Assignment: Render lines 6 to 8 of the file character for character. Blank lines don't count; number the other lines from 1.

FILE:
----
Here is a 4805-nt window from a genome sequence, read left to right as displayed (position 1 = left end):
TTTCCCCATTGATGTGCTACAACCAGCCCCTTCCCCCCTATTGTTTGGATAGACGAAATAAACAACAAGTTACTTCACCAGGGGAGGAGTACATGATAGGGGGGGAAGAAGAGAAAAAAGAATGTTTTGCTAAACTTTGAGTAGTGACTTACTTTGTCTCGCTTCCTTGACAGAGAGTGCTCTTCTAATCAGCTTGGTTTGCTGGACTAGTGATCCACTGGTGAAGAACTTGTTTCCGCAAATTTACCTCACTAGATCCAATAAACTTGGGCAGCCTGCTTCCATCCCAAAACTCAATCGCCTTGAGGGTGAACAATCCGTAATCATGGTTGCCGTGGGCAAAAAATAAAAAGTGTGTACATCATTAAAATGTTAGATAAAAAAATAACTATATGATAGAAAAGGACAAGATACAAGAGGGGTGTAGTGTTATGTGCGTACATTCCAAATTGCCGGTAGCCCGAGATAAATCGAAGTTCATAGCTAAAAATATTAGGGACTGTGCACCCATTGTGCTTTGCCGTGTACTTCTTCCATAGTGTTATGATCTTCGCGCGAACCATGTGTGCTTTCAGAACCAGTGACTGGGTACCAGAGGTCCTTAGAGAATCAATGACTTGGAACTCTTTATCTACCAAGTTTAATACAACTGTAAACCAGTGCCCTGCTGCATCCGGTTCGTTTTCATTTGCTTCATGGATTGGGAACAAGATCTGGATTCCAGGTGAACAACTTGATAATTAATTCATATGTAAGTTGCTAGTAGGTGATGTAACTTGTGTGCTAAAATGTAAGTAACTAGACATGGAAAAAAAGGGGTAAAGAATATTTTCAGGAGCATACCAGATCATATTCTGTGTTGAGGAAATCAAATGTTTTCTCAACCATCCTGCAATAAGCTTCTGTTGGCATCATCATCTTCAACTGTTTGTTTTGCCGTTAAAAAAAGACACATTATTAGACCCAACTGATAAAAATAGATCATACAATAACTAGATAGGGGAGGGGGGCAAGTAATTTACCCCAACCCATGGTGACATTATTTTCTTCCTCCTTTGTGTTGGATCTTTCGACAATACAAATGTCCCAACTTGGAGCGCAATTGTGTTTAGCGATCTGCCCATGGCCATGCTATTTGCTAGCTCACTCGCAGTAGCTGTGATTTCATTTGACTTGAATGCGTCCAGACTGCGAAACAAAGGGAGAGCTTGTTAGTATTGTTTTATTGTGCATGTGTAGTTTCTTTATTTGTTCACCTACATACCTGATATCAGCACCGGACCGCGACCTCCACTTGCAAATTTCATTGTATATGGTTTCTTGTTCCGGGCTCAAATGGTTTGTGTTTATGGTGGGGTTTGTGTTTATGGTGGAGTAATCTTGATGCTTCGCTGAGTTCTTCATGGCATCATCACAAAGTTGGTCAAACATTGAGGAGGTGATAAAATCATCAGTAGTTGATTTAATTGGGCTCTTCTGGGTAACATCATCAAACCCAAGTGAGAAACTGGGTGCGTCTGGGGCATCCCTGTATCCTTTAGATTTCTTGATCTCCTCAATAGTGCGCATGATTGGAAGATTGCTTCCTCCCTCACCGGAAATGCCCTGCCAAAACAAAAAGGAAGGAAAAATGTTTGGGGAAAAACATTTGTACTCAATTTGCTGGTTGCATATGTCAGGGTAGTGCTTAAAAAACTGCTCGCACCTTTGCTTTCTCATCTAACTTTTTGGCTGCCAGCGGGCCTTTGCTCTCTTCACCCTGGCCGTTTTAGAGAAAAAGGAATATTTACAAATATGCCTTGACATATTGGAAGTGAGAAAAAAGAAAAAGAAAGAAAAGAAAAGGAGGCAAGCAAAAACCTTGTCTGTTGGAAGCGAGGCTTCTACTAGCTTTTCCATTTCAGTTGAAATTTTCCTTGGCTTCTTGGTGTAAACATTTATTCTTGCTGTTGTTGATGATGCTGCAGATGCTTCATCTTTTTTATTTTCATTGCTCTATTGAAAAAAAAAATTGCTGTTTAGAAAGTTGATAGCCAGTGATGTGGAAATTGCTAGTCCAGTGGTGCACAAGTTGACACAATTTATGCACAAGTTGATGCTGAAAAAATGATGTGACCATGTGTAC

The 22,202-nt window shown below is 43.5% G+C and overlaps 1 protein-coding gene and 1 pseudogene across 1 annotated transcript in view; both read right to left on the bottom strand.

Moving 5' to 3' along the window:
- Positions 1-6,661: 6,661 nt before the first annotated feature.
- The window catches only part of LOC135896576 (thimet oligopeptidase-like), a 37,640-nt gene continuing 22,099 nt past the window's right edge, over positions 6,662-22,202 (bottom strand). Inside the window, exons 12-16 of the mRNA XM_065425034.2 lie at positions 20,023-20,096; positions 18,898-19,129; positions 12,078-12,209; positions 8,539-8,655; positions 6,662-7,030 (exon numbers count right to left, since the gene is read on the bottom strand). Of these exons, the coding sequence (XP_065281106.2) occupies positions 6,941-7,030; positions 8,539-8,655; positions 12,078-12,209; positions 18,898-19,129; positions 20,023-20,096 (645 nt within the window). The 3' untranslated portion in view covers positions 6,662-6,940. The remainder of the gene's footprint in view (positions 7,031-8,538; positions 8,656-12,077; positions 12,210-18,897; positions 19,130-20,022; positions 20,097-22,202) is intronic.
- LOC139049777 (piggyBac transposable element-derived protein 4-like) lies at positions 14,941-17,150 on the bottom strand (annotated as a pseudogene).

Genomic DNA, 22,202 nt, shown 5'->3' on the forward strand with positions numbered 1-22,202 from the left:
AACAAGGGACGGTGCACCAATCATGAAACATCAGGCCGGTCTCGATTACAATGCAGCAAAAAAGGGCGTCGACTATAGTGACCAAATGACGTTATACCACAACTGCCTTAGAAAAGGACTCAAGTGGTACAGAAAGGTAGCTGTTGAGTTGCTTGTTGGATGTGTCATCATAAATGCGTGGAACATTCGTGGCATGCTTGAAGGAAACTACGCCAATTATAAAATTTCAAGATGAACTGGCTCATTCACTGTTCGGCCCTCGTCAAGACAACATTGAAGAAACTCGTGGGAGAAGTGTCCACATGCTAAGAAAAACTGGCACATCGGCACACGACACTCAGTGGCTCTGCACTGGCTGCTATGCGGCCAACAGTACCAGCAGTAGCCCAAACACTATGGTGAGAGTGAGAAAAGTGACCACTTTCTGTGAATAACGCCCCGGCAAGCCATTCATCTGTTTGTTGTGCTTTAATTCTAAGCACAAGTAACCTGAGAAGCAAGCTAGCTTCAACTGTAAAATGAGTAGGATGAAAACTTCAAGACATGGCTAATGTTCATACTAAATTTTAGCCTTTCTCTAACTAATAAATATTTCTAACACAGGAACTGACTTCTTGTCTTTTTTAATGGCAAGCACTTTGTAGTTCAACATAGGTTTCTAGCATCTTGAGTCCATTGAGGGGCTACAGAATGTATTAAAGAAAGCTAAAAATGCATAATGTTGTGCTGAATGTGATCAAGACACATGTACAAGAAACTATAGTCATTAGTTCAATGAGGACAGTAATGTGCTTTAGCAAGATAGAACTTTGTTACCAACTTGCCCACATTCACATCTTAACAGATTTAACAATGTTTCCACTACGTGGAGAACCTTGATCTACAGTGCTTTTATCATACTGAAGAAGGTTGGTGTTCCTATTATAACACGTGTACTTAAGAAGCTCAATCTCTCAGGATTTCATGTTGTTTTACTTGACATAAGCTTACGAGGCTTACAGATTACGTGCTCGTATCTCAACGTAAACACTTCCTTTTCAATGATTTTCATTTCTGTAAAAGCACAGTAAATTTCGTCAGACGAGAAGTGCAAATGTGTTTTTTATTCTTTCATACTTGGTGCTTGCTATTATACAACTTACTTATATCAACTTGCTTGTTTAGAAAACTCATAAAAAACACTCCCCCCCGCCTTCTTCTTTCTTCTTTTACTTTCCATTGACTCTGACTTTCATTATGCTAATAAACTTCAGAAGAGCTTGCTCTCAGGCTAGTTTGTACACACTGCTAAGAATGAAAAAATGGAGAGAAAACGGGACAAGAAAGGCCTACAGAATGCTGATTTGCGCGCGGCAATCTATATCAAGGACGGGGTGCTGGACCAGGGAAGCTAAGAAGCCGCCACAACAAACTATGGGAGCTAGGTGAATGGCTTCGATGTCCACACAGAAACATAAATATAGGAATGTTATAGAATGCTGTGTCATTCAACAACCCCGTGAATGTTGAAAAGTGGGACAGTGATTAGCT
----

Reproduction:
- The window catches only part of LOC135896576 (thimet oligopeptidase-like), a 37,640-nt gene continuing 22,099 nt past the window's right edge, over positions 6,662-22,202 (bottom strand). Inside the window, exons 12-16 of the mRNA XM_065425034.2 lie at positions 20,023-20,096; positions 18,898-19,129; positions 12,078-12,209; positions 8,539-8,655; positions 6,662-7,030 (exon numbers count right to left, since the gene is read on the bottom strand). Of these exons, the coding sequence (XP_065281106.2) occupies positions 6,941-7,030; positions 8,539-8,655; positions 12,078-12,209; positions 18,898-19,129; positions 20,023-20,096 (645 nt within the window). The 3' untranslated portion in view covers positions 6,662-6,940. The remainder of the gene's footprint in view (positions 7,031-8,538; positions 8,656-12,077; positions 12,210-18,897; positions 19,130-20,022; positions 20,097-22,202) is intronic.
- LOC139049777 (piggyBac transposable element-derived protein 4-like) lies at positions 14,941-17,150 on the bottom strand (annotated as a pseudogene).

Genomic DNA, 22,202 nt, shown 5'->3' on the forward strand with positions numbered 1-22,202 from the left: